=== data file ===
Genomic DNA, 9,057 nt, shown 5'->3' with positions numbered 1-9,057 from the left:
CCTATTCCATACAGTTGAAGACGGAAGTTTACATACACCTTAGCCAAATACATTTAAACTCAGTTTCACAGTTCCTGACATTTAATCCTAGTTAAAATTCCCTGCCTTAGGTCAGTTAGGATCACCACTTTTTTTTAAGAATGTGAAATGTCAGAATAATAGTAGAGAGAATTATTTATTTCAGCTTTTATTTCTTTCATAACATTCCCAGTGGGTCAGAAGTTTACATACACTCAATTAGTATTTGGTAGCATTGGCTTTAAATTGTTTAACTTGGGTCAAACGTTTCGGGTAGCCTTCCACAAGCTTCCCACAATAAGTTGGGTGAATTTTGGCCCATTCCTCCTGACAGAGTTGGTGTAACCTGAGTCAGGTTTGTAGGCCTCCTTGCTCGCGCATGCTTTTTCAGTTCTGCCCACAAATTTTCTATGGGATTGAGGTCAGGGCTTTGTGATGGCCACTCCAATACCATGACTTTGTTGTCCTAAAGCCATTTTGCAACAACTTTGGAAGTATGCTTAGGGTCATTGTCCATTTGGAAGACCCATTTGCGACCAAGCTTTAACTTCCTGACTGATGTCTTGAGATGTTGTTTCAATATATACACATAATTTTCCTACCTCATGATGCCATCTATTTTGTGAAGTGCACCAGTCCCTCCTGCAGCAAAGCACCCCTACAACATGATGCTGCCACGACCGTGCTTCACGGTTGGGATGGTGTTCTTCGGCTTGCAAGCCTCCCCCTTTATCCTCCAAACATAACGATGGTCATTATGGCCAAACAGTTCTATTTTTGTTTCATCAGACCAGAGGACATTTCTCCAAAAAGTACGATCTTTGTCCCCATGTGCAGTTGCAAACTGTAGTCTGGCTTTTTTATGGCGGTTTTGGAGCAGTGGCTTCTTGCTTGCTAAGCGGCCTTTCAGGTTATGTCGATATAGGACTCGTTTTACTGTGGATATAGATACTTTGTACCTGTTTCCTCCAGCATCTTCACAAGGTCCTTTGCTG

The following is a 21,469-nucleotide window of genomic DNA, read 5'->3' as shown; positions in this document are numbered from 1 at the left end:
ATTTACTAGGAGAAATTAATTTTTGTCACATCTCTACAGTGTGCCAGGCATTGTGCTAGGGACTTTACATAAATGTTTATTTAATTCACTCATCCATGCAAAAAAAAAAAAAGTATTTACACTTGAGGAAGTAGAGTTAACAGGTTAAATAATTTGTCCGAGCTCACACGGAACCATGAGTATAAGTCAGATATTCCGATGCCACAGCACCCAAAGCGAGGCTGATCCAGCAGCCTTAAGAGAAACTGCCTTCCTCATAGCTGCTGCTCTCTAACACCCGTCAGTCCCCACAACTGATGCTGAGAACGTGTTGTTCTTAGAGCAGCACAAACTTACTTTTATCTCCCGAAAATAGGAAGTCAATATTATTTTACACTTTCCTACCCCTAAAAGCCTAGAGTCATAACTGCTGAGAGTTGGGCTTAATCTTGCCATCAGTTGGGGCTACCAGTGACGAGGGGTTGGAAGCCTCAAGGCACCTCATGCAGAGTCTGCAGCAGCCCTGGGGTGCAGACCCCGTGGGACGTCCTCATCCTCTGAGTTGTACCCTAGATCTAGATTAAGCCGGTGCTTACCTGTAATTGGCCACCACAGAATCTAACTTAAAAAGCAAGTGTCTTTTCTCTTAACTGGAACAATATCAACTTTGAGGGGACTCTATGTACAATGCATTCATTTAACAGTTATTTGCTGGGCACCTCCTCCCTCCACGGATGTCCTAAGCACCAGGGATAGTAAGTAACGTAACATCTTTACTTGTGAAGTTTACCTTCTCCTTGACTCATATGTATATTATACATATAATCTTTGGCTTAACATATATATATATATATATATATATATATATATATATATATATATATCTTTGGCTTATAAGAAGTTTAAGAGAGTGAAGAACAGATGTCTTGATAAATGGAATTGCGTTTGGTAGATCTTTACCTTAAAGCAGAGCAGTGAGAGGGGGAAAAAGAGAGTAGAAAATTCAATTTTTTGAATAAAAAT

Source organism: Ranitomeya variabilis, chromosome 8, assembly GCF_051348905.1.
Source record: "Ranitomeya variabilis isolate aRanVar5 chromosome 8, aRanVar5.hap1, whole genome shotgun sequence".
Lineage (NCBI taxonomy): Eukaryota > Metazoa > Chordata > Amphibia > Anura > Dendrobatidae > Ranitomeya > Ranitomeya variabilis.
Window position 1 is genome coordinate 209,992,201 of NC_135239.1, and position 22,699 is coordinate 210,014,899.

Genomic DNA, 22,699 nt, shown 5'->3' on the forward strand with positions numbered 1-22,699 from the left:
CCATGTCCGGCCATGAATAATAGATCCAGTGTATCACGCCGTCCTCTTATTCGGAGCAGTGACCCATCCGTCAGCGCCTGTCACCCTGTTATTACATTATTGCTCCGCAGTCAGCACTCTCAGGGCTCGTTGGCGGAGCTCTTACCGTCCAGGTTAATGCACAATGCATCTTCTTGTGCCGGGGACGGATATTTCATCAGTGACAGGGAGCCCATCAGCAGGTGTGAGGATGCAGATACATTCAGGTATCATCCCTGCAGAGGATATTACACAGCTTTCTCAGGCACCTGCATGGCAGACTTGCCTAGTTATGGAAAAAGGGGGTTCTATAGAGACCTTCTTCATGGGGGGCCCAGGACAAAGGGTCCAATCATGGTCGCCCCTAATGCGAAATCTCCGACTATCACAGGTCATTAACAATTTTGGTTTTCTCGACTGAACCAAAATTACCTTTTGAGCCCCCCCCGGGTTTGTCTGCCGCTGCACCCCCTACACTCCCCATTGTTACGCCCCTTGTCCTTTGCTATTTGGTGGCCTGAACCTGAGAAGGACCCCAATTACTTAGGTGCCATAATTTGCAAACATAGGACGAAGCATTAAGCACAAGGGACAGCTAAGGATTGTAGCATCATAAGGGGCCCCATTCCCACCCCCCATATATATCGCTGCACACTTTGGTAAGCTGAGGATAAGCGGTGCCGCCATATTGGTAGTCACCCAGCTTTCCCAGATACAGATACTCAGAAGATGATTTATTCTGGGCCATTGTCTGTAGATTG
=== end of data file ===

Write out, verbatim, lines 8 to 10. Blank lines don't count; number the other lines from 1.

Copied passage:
Window position 1 is genome coordinate 209,992,201 of NC_135239.1, and position 22,699 is coordinate 210,014,899.

Genomic DNA, 22,699 nt, shown 5'->3' on the forward strand with positions numbered 1-22,699 from the left:
CCATGTCCGGCCATGAATAATAGATCCAGTGTATCACGCCGTCCTCTTATTCGGAGCAGTGACCCATCCGTCAGCGCCTGTCACCCTGTTATTACATTATTGCTCCGCAGTCAGCACTCTCAGGGCTCGTTGGCGGAGCTCTTACCGTCCAGGTTAATGCACAATGCATCTTCTTGTGCCGGGGACGGATATTTCATCAGTGACAGGGAGCCCATCAGCAGGTGTGAGGATGCAGATACATTCAGGTATCATCCCTGCAGAGGATATTACACAGCTTTCTCAGGCACCTGCATGGCAGACTTGCCTAGTTATGGAAAAAGGGGGTTCTATAGAGACCTTCTTCATGGGGGGCCCAGGACAAAGGGTCCAATCATGGTCGCCCCTAATGCGAAATCTCCGACTATCACAGGTCATTAACAATTTTGGTTTTCTCGACTGAACCAAAATTACCTTTTGAGCCCCCCCCGGGTTTGTCTGCCGCTGCACCCCCTACACTCCCCATTGTTACGCCCCTTGTCCTTTGCTATTTGGTGGCCTGAACCTGAGAAGGACCCCAATTACTTAGGTGCCATAATTTGCAAACATAGGACGAAGCATTAAGCACAAGGGACAGCTAAGGATTGTAGCATCATAAGGGGCCCCATTCCCACCCCCCATATATATCGCTGCACACTTTGGTAAGCTGAGGATAAGCGGTGCCGCCATATTGGTAGTCACCCAGCTTTCCCAGATACAGATACTCAGAAGATGATTTATTCTGGGCCATTGTCTGTAGATTG